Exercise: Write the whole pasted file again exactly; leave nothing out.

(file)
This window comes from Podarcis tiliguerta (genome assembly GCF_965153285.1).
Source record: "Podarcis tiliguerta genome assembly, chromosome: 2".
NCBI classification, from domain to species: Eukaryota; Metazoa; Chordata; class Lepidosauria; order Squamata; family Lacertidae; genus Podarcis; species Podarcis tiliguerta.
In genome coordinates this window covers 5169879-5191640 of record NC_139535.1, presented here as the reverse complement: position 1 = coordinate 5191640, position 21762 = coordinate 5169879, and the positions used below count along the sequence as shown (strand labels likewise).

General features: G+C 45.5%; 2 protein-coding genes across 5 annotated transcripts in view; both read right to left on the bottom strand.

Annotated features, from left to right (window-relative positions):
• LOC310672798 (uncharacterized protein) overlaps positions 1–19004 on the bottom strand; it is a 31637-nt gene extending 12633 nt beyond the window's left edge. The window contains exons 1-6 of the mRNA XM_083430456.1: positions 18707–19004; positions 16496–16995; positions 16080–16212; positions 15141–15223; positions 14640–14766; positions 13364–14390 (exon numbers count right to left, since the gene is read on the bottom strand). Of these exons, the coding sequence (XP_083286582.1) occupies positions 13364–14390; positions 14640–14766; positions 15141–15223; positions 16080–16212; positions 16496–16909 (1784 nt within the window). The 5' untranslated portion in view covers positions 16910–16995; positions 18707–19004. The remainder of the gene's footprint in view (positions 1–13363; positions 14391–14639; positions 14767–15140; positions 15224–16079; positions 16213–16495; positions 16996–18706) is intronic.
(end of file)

This window comes from Podarcis tiliguerta (genome assembly GCF_965153285.1).
Source record: "Podarcis tiliguerta genome assembly, chromosome: 2".
NCBI classification, from domain to species: Eukaryota; Metazoa; Chordata; class Lepidosauria; order Squamata; family Lacertidae; genus Podarcis; species Podarcis tiliguerta.
In genome coordinates this window covers 5169879-5191640 of record NC_139535.1, presented here as the reverse complement: position 1 = coordinate 5191640, position 21762 = coordinate 5169879, and the positions used below count along the sequence as shown (strand labels likewise).

General features: G+C 45.5%; 2 protein-coding genes across 5 annotated transcripts in view; both read right to left on the bottom strand.

Annotated features, from left to right (window-relative positions):
• LOC310672798 (uncharacterized protein) overlaps positions 1–19004 on the bottom strand; it is a 31637-nt gene extending 12633 nt beyond the window's left edge. The window contains exons 1-6 of the mRNA XM_083430456.1: positions 18707–19004; positions 16496–16995; positions 16080–16212; positions 15141–15223; positions 14640–14766; positions 13364–14390 (exon numbers count right to left, since the gene is read on the bottom strand). Of these exons, the coding sequence (XP_083286582.1) occupies positions 13364–14390; positions 14640–14766; positions 15141–15223; positions 16080–16212; positions 16496–16909 (1784 nt within the window). The 5' untranslated portion in view covers positions 16910–16995; positions 18707–19004. The remainder of the gene's footprint in view (positions 1–13363; positions 14391–14639; positions 14767–15140; positions 15224–16079; positions 16213–16495; positions 16996–18706) is intronic.